The evening before 1 July...
...the motto of Germany's Presidency of the Council of the European Union was projected onto the Brandenburg Gate: “Together for Europe's recovery”. Germany will hold the Presidency for six months - just as the COVID-19 pandemic is posing a particular challenge for the EU.
Traditionally the Presidency starts with a meeting between the country taking over the Presidency and the European Commission to discuss the priorities of the new Presidency. As a result of the pandemic, this took the form of a video conference with a smaller number of participants. After their meeting, the Chancellor and the European Commission President answered the questions of the press.
The German governments's programme illustrates the challenges the European Union expects to face during Germany's Presidency, including the COVID-19 pandemic and its health-related, economic and social impacts. The multiannual financial framework and negotiations on the future relationship with the United Kingdom are other focuses.
On 8 July the Chancellor spoke in the European Parliament in Brussels. It was her first foreign trip since the outbreak of the COVID-19 pandemic. In her speech, she first addressed a matter close to her heart: fundamental rights and cohesion. “These are the rights that apply for everyone. They don’t apply more for some than others. They don’t apply for some people all of the time and for others only sometimes. They apply for everybody, all of the time,” stressed Angela Merkel.
On 13 July the environment ministers met for the first time, with Federal Environment Minister Svenja Schulze in the chair. Climate change mitigation was one important issue discussed. Under the provisions of the Paris Agreement on climate change the EU undertook to become greenhouse gas neutral by 2050. The German government is now working to achieve an EU Climate Law that would translate these political commitments into law for all EU member states.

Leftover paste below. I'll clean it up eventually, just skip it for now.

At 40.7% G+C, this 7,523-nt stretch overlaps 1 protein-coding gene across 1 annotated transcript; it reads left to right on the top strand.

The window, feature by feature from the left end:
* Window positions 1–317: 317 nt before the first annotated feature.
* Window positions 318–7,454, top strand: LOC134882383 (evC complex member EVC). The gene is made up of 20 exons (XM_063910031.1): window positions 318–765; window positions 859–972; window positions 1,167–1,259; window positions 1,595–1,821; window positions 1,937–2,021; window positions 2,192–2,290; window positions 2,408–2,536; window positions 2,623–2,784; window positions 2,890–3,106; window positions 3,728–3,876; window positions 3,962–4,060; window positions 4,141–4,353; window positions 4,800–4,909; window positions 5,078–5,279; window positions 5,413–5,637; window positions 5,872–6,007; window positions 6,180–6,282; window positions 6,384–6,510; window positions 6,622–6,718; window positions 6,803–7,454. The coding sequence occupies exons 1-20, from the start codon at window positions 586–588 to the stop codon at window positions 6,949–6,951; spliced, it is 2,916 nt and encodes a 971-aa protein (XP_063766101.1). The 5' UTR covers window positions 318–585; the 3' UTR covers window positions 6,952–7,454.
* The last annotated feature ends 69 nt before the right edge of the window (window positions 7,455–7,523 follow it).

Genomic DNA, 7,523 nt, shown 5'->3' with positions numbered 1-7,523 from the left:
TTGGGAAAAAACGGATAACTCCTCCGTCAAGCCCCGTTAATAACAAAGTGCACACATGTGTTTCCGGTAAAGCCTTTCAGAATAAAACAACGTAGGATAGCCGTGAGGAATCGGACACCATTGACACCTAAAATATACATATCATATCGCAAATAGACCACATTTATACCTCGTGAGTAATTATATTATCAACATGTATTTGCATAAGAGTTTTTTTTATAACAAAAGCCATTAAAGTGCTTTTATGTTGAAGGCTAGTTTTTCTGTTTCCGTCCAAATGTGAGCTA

Right at the start of Germany's Presidency of the Council of the EU, the 27 leaders faced a massive task. They met on 17 July in Brussels to discuss a recovery fund to address the consequences of the pandemic and a new multiannual financial framework. it was the first time they had met in person since the outbreak of the COVID-19 pandemic.
It was a negotiating marathon. Rather than the planned two days, the special meeting lasted four days and four nights. After 91 hours and 20 minutes, agreement was reached on the morning of 21 July. The Chancellor described the agreement as a “response to the greatest crisis in the history of the EU”.
The Chancellor and the French President presented the results. The 27 EU member states agreed on a new multiannual financial framework for the period 2021-2027 worth 1.8 trillion euros. Between 2021 and 2023, 750 billion euros of this sum is to be made available to a recovery fund to address the economic consequences of the COVID-19 pandemic. 390 billion euros of the total are to be awarded as grants and 360 billion as loans.
On 26 August Federal Defence Minister Annegret Kramp-Karrenbauer came together with her EU counterparts for an informal meeting in Berlin. It was the first meeting in person at European level since the start of the COVID-19 pandemic. One important item on the agenda was the design of the strategic compass, which is to ascertain what and whom Europe needs to defend against, and what measures need to be taken to protect people in Europe from future threats.
On 14 September, the EU held talks with China in the form of a virtual meeting. The Chancellor, as head of government of the country holding the Presidency of the Council of the EU, the President of the European Council Ursula von der Leyen and the President of the European Council Charles Michel engaged in discussions with Chinese President Xi Jinping. On the agenda were climate action, the investment agreement, human rights and ways of handling the pandemic. The meeting was originally to have been held in Germany, with all 27 EU heads of state and government. It had to be cancelled in this form because of the pandemic.